Promotional Items: A retailer may purchase without tax tangible personal property to be resold, without regard to the amount the retailer intends to charge for the property, as long as the retailer makes no use of the property other than retention, demonstration, or display while holding it for sale in the regular course of business (Conn. Gen. Stat. §§12-410(4)(a) and 12-411(12)(A)). Thus, when a retailer charges any amount to a customer for a promotional item, such as with a one cent sale, the retailer is making a retail sale of the item and may purchase the item on resale.  The retailer must charge tax based on its gross receipts from the sale unless the sale is exempt, such as when made to an exempt organization or a governmental entity.

Sometimes a retailer transfers tangible personal property at no charge to a customer, where the transfer is not in connection with a sale such as a two for the price of one; buy one, get one free; or similar offer. The retailer may or may not require the customer to redeem a coupon to receive the property being given away. The retailer is making a taxable use of the item being given away and must pay use tax on its purchase price for the item.

Example 1: A convenience store gives away an ice scraper with the purchase of $10 worth of goods. The retailer is not making a retail sale of the item but is using it for promotional purposes. Therefore, if the retailer purchased the ice scraper on resale, use tax is due from the retailer based on the purchase price paid by the retailer for the ice scraper.

Example 2: The same store sells two ice scrapers for the price of one and offers a sale where if a customer buys one candy bar, a second one is free. The retailer is making retail sales of both ice scrapers and both candy bars at discounted prices and may purchase the items on resale.


Rebates: Retailers must collect tax on the full sales price paid for tangible personal property or taxable services even though the purchaser may later obtain a cash rebate from the manufacturer or other third party. The terms sales price and gross receipts are defined in Conn. Gen. Stat. §12-407(8)(A) and (9)(A) to include the total amount for which tangible personal property is sold; the total amount received for any service rendered; or the total amount of payment or periodic payments received for leasing or rental of tangible personal property. Because the initial purchase of the item and the honoring of a rebate claim by the manufacturer are two separate and distinct transactions, the rebate does not reduce the sales price paid for the item.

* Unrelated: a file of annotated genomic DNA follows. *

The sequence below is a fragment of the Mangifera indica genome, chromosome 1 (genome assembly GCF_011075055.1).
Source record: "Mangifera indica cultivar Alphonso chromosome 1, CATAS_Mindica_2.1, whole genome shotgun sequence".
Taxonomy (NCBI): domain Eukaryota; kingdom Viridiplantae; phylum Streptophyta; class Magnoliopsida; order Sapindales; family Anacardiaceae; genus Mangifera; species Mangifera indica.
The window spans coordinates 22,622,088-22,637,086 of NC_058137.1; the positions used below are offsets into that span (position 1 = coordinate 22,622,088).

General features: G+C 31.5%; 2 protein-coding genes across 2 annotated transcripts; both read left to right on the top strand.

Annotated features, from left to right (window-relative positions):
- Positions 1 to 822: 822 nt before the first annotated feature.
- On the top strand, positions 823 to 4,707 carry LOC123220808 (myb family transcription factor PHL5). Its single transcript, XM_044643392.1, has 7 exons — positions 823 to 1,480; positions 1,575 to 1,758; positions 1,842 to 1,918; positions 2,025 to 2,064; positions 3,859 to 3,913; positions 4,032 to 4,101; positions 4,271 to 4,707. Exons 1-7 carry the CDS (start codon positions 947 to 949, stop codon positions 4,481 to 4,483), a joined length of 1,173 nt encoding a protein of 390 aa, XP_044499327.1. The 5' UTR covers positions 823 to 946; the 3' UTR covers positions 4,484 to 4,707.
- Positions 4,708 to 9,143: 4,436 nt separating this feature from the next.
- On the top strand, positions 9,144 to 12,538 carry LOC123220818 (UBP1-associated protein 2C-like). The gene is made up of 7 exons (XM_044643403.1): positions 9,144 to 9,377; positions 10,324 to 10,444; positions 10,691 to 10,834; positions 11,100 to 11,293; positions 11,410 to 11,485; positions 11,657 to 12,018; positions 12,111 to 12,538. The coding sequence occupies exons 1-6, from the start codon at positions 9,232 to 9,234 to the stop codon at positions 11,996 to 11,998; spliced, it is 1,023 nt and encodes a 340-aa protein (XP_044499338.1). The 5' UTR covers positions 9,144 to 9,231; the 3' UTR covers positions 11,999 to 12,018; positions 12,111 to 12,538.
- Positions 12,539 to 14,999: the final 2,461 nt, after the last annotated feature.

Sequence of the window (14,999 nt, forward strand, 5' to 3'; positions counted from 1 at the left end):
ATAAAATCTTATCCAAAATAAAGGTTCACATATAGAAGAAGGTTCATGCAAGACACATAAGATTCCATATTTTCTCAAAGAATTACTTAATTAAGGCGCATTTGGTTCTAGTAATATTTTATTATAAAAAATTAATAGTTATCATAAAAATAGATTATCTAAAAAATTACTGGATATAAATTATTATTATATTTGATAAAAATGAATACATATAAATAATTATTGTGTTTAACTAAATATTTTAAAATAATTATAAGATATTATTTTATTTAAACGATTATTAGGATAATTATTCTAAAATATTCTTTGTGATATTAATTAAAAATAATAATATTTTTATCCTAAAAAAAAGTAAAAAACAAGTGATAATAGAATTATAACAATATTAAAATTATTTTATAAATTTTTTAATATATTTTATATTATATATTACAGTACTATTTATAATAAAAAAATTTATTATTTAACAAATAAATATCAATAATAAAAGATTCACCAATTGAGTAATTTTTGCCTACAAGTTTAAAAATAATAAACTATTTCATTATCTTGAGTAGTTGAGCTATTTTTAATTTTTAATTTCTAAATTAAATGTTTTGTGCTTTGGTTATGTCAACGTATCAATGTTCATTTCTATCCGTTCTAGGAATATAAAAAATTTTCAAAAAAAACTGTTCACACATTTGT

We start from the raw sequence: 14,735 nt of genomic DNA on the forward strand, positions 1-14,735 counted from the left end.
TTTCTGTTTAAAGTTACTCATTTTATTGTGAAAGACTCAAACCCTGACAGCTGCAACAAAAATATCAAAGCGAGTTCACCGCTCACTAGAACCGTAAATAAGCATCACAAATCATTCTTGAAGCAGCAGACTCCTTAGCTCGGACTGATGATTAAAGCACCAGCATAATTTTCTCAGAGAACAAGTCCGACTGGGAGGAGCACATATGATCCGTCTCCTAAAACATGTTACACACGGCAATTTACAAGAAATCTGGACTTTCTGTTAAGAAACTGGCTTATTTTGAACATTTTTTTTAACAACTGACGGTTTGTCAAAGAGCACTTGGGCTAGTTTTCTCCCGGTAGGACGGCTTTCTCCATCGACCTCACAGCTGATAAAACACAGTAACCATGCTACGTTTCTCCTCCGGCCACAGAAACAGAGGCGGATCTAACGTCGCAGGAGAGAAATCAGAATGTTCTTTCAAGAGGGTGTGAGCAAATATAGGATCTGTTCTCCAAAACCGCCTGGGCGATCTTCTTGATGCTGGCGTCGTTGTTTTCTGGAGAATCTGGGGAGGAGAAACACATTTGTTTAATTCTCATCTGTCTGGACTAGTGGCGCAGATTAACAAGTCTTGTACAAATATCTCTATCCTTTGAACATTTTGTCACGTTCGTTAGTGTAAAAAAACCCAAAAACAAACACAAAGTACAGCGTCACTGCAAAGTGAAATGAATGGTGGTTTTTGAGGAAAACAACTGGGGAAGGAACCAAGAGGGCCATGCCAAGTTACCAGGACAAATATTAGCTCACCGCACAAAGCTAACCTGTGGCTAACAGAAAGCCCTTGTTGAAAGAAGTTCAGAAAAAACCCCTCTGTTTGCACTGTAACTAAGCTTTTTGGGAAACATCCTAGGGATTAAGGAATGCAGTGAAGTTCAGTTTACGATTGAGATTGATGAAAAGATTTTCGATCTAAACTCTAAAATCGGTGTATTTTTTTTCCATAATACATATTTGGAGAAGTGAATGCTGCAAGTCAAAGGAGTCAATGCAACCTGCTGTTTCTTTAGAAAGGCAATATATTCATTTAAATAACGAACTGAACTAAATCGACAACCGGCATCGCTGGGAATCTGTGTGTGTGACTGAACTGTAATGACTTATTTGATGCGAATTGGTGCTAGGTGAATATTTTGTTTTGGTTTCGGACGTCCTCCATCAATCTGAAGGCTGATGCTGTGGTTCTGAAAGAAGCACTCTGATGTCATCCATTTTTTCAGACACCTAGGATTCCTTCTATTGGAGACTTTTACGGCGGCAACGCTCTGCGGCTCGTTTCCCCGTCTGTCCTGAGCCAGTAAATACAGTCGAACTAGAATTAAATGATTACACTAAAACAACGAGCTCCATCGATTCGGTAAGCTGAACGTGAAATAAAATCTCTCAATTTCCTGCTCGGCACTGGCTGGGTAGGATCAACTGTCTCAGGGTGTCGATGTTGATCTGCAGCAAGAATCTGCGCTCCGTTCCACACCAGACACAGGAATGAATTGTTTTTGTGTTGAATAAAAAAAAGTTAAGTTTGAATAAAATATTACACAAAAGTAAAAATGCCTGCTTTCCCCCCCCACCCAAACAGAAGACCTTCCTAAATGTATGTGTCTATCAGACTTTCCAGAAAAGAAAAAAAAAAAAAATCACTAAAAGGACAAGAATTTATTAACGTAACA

Manufacturers of motor vehicles frequently offer cash rebates on particular models to purchasers, who then typically assign the rebates to the dealerships in order to reduce the amount the purchasers pay for the vehicles. In addition, motor vehicle dealers may offer their own discounts on vehicles, sometimes termed rebates. Although discounts or rebates offered by dealers may be excluded from the dealers’ gross receipts from sales, rebates paid by manufacturers must be included in the measure of tax even if purchasers assign them to the dealers to reduce the amount the purchasers pay for the vehicles.

Unlike coupons, discounts, and other price reductions, rebates require some action by purchasers (either directly or by retailers as assignees of the purchasers) after the sales have been completed. Also unlike coupons, rebates result in cash payments to customers (either directly or to retailers as assignees of the purchasers) after the sales have been completed.

Example: An automobile manufacturer offers a $1,000 rebate on one of its models.  In addition, the dealership offers a $500 discount on the same model, which it terms a dealer rebate.  A customer buying a $15,000 car assigns his right to the manufacturer’s rebate to the dealership reducing the amount he must pay for the car by a total of $1,500. The sales tax due on this transaction is 6% of $14,500 ($15,000 minus $500) or $870. Even though the manufacturer’s rebate of $1,000 is applied to reduce the amount being paid by the customer, it may not be used to reduce the measure of tax.


Effect on Other Documents: This Policy Statement supersedes Policy Statement 98(1.1).


Effect of This Document: A Policy Statement is a document that explains in depth a current department policy or practice affecting the liability of taxpayers. Unlike a Ruling, a Policy Statement does not apply a policy or practice to a specific set of facts but it may be referred to for a general guidance by taxpayers. Unlike a Special Notice, it does not announce a new policy or practice in response to changes in state or federal laws on regulations or to judicial decisions.


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PS 2007(5)
Sales and Use Taxes
Coupons, Discounts, Rebates
Issued: 09/18/2007